I have a niece named Iris, who is one of the most extraordinary young women I've ever known. From the day she came into our family, she has filled our lives with love and joy. And every time I'm with her, I am grateful my sister Peggy was able to adopt her from China years ago.
Every child needs and deserves to grow up, safe and sound, in a loving home. But sometimes that's not the kind of environment a child's biological parents can provide.
When parents or relatives aren't able to care for children, adoption can help give kids the permanent families they deserve. And, when adoptive families are not available in the places where these children live, inter-country adoptions can help find them a loving home abroad.
I firmly believe that ethical and transparent inter-country adoption is a critical part of the international children's welfare system. It helps ensure that kids receive the love and support they need to grow into healthy and productive adults. I've seen it firsthand. That's why I worked hard in the Senate to help families navigate past roadblocks in the international adoption process. It's also why I was proud to be a member of Senator Landrieu's caucus on adoption.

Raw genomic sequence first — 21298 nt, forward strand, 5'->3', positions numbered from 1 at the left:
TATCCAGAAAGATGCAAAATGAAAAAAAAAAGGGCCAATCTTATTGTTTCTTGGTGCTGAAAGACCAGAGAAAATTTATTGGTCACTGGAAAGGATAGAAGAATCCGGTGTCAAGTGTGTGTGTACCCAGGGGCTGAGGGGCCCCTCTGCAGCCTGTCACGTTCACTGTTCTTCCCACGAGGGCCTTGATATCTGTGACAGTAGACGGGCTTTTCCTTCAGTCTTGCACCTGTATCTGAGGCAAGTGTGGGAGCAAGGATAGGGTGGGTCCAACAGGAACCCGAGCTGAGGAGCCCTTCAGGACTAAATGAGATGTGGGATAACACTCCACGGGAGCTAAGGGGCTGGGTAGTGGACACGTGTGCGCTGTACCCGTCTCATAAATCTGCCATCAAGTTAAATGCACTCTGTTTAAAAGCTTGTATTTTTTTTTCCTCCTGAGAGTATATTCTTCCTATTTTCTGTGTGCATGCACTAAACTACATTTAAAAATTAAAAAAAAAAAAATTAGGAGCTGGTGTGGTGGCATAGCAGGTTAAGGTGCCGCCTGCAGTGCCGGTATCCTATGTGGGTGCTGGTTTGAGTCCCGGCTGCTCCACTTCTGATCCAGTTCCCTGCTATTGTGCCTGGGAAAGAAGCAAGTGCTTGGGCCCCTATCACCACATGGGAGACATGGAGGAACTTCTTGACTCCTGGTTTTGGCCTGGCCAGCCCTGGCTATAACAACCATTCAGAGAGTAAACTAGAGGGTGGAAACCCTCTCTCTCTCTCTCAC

Today the United States is one of 90 countries that are party to the Hague Adoption Convention -- a set of internationally supported principles aimed at protecting both birth and adoptive parents and, most importantly, adopted children.
And thanks to a law President Obama signed this past January, one I co-sponsored when I was a U.S. Senator, today these adoptions are safer than ever. Every U.S.-accredited inter-country adoption provider -- in every country, around the world -- must adhere to a set of strong, universal standards that make the well-being of kids the top priority.
The State Department's adoption website -- adoption.state.gov -- is a great resource for anyone who is interested in learning more. Our Bureau of Consular Affairs keeps this site updated with the latest country information sheets, adoption processes, and developments that may affect inter-country adoption.
Over the past decade, more than 200,000 children -- from more than 100 countries -- were adopted by American families. And as we mark National Adoption Month this November, the Department of State commits to doing our part to find loving homes for thousands and thousands more.